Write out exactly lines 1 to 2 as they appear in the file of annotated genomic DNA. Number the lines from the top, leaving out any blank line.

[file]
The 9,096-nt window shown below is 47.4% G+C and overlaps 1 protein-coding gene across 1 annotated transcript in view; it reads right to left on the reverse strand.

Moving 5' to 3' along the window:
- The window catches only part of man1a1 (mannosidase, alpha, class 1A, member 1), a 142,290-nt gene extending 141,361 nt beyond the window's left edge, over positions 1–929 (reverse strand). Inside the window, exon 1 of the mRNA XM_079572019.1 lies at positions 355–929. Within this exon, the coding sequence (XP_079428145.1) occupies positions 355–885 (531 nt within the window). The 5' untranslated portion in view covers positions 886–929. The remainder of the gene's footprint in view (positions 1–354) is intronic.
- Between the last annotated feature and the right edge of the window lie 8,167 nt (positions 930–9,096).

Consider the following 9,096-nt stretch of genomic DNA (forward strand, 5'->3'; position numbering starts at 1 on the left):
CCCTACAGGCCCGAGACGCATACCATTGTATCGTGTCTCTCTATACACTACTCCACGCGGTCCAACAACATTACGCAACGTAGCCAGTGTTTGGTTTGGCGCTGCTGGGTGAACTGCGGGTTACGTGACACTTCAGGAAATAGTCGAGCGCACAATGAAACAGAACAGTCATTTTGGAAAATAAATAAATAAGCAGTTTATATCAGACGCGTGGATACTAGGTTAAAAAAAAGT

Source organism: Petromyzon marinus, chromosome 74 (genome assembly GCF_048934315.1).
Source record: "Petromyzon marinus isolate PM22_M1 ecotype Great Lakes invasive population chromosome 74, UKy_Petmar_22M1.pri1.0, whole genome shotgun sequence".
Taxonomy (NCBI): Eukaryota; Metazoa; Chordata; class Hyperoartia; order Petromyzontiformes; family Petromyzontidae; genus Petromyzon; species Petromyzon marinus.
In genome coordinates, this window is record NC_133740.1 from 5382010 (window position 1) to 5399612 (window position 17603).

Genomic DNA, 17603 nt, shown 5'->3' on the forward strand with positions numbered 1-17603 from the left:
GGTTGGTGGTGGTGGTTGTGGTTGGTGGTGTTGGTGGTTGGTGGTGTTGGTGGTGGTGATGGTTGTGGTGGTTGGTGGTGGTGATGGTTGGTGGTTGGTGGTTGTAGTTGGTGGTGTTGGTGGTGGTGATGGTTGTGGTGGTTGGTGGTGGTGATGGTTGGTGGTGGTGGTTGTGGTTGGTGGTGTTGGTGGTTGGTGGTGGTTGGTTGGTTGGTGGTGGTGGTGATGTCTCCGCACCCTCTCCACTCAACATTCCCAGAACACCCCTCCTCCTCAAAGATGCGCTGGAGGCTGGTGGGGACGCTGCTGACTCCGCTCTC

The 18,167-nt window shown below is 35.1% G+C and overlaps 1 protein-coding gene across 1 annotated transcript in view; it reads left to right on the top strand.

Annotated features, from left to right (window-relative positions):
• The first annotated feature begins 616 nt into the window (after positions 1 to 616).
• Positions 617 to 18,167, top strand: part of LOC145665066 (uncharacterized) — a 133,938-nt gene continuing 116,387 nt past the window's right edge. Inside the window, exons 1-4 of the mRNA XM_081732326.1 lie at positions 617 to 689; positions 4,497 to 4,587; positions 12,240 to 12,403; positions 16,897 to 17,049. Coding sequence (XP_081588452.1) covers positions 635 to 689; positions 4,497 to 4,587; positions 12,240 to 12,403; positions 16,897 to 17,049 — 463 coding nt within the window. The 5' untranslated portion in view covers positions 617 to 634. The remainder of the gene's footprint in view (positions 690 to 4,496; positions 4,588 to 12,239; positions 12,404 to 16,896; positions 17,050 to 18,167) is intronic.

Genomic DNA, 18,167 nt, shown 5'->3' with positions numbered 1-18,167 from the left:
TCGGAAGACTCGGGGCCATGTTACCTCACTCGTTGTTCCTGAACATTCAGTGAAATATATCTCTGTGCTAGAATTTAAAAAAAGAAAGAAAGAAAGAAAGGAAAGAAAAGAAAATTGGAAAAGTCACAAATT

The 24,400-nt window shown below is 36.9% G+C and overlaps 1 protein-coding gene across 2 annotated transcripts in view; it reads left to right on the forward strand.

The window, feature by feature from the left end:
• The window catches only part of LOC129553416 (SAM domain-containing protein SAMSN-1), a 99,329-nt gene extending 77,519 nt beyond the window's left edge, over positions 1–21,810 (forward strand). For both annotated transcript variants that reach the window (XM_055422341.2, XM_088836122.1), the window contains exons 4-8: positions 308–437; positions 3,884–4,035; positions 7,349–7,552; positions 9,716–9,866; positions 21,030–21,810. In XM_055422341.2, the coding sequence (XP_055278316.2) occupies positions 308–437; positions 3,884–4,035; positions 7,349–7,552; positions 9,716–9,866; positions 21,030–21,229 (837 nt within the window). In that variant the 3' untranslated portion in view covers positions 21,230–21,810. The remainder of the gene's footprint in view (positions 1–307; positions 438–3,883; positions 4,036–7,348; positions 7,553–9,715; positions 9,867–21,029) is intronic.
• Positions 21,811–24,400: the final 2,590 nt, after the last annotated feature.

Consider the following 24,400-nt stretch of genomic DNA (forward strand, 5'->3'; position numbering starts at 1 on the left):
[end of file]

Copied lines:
The 9,096-nt window shown below is 47.4% G+C and overlaps 1 protein-coding gene across 1 annotated transcript in view; it reads right to left on the reverse strand.

Moving 5' to 3' along the window: